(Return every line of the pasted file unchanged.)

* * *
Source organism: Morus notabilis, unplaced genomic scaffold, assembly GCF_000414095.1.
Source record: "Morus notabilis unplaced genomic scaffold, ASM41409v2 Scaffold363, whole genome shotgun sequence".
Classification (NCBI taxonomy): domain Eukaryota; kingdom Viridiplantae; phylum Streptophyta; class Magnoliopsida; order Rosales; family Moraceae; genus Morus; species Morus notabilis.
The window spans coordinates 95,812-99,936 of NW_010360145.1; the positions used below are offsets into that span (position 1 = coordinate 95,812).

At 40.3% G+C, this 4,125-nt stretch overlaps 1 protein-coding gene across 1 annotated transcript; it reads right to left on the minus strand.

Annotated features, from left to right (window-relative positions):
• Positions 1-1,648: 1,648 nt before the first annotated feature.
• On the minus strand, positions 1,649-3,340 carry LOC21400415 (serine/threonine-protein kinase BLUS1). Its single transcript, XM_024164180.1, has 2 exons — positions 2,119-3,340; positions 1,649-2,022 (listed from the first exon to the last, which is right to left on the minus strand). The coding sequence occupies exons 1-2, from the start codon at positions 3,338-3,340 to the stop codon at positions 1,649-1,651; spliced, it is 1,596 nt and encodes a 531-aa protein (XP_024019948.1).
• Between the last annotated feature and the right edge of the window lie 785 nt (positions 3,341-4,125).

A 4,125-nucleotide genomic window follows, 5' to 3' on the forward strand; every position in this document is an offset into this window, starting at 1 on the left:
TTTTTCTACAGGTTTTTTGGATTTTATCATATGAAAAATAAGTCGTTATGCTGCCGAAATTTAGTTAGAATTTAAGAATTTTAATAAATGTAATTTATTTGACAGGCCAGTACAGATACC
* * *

Source organism: Morus notabilis, unplaced genomic scaffold, assembly GCF_000414095.1.
Source record: "Morus notabilis unplaced genomic scaffold, ASM41409v2 Scaffold363, whole genome shotgun sequence".
Classification (NCBI taxonomy): domain Eukaryota; kingdom Viridiplantae; phylum Streptophyta; class Magnoliopsida; order Rosales; family Moraceae; genus Morus; species Morus notabilis.
The window spans coordinates 95,812-99,936 of NW_010360145.1; the positions used below are offsets into that span (position 1 = coordinate 95,812).

At 40.3% G+C, this 4,125-nt stretch overlaps 1 protein-coding gene across 1 annotated transcript; it reads right to left on the minus strand.

Annotated features, from left to right (window-relative positions):
• Positions 1-1,648: 1,648 nt before the first annotated feature.
• On the minus strand, positions 1,649-3,340 carry LOC21400415 (serine/threonine-protein kinase BLUS1). Its single transcript, XM_024164180.1, has 2 exons — positions 2,119-3,340; positions 1,649-2,022 (listed from the first exon to the last, which is right to left on the minus strand). The coding sequence occupies exons 1-2, from the start codon at positions 3,338-3,340 to the stop codon at positions 1,649-1,651; spliced, it is 1,596 nt and encodes a 531-aa protein (XP_024019948.1).
• Between the last annotated feature and the right edge of the window lie 785 nt (positions 3,341-4,125).

A 4,125-nucleotide genomic window follows, 5' to 3' on the forward strand; every position in this document is an offset into this window, starting at 1 on the left:
TTTTTCTACAGGTTTTTTGGATTTTATCATATGAAAAATAAGTCGTTATGCTGCCGAAATTTAGTTAGAATTTAAGAATTTTAATAAATGTAATTTATTTGACAGGCCAGTACAGATACC